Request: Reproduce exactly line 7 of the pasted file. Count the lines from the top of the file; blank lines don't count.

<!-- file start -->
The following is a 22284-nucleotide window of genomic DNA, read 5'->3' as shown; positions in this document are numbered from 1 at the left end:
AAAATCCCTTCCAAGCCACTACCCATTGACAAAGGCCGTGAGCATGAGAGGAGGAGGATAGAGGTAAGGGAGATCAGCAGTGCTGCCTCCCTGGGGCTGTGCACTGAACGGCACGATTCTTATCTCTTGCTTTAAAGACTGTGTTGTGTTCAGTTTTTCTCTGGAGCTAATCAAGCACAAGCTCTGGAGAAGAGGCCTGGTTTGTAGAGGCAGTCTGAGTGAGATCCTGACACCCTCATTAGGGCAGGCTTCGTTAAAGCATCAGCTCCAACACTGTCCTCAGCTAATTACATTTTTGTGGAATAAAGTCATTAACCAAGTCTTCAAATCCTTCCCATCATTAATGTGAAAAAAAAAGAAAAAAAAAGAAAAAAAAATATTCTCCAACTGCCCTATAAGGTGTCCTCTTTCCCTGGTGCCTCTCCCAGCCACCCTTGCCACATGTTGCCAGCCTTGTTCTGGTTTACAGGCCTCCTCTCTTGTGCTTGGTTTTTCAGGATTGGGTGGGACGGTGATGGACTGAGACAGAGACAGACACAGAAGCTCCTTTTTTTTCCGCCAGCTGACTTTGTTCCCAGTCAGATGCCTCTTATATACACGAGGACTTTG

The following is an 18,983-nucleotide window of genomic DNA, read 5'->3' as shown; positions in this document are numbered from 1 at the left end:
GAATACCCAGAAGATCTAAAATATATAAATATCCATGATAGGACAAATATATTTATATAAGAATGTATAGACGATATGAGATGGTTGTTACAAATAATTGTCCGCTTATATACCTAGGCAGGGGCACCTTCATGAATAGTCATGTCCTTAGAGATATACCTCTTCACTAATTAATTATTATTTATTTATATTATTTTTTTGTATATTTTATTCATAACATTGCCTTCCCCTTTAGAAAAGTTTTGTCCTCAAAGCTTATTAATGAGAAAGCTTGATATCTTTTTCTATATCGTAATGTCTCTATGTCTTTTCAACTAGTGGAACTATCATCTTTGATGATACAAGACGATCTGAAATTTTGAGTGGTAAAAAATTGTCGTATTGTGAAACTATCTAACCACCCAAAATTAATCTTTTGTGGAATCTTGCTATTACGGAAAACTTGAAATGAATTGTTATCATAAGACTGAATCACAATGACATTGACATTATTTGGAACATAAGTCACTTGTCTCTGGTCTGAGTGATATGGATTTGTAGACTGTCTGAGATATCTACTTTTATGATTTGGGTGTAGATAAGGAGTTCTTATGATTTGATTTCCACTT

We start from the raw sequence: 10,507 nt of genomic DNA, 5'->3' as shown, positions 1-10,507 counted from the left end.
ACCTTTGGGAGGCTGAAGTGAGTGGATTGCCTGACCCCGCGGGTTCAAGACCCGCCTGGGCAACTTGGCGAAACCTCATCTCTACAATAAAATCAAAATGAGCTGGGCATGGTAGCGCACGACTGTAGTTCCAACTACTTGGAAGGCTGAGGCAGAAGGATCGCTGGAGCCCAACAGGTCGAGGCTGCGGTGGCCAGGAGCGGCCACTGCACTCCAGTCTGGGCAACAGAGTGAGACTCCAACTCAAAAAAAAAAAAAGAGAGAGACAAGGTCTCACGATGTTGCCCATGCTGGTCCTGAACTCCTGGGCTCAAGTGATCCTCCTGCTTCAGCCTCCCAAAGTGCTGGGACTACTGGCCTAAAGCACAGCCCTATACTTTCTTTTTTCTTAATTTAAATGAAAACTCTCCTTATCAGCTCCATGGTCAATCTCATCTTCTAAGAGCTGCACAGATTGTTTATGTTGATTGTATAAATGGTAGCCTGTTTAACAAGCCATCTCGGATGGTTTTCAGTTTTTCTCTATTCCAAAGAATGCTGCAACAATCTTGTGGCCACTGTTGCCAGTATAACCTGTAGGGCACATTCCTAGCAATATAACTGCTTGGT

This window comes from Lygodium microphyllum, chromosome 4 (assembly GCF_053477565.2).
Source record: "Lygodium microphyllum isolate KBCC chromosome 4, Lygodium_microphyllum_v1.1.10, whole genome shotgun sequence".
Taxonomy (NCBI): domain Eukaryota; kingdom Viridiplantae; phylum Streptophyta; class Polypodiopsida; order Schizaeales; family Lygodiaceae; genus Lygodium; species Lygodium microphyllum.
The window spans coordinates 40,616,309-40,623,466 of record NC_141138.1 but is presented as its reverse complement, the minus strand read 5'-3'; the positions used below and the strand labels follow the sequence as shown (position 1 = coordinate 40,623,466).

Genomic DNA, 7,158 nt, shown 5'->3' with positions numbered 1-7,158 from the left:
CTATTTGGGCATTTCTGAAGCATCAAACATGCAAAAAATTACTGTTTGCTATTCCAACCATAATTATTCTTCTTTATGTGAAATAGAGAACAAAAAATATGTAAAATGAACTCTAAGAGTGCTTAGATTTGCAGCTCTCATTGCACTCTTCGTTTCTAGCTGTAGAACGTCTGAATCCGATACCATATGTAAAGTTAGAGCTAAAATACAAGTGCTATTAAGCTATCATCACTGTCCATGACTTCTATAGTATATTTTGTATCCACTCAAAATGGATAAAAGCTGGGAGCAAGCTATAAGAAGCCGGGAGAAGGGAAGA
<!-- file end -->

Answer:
This window comes from Lygodium microphyllum, chromosome 4 (assembly GCF_053477565.2).